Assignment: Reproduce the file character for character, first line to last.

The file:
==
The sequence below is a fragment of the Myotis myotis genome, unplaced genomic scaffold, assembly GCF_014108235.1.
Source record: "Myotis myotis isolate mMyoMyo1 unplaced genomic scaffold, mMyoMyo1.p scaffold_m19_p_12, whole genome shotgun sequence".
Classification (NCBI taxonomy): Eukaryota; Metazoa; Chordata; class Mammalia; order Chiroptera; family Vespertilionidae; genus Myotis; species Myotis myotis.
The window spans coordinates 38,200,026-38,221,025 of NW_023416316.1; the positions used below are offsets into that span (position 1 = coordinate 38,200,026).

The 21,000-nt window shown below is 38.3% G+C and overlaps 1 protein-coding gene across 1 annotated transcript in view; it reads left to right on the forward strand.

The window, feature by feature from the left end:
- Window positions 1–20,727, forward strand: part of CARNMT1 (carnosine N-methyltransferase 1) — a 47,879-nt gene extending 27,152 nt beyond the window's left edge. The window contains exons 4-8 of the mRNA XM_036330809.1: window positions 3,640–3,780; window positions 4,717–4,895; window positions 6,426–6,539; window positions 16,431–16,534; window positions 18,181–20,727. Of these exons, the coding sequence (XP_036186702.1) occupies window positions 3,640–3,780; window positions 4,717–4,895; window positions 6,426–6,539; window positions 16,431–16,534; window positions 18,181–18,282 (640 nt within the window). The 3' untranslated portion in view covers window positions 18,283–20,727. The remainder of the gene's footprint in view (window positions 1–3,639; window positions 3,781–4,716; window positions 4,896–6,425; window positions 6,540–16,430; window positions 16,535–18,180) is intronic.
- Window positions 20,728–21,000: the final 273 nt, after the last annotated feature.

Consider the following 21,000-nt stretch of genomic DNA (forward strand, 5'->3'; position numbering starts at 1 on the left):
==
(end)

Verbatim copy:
The sequence below is a fragment of the Myotis myotis genome, unplaced genomic scaffold, assembly GCF_014108235.1.
Source record: "Myotis myotis isolate mMyoMyo1 unplaced genomic scaffold, mMyoMyo1.p scaffold_m19_p_12, whole genome shotgun sequence".
Classification (NCBI taxonomy): Eukaryota; Metazoa; Chordata; class Mammalia; order Chiroptera; family Vespertilionidae; genus Myotis; species Myotis myotis.
The window spans coordinates 38,200,026-38,221,025 of NW_023416316.1; the positions used below are offsets into that span (position 1 = coordinate 38,200,026).

The 21,000-nt window shown below is 38.3% G+C and overlaps 1 protein-coding gene across 1 annotated transcript in view; it reads left to right on the forward strand.

The window, feature by feature from the left end:
- Window positions 1–20,727, forward strand: part of CARNMT1 (carnosine N-methyltransferase 1) — a 47,879-nt gene extending 27,152 nt beyond the window's left edge. The window contains exons 4-8 of the mRNA XM_036330809.1: window positions 3,640–3,780; window positions 4,717–4,895; window positions 6,426–6,539; window positions 16,431–16,534; window positions 18,181–20,727. Of these exons, the coding sequence (XP_036186702.1) occupies window positions 3,640–3,780; window positions 4,717–4,895; window positions 6,426–6,539; window positions 16,431–16,534; window positions 18,181–18,282 (640 nt within the window). The 3' untranslated portion in view covers window positions 18,283–20,727. The remainder of the gene's footprint in view (window positions 1–3,639; window positions 3,781–4,716; window positions 4,896–6,425; window positions 6,540–16,430; window positions 16,535–18,180) is intronic.
- Window positions 20,728–21,000: the final 273 nt, after the last annotated feature.

Consider the following 21,000-nt stretch of genomic DNA (forward strand, 5'->3'; position numbering starts at 1 on the left):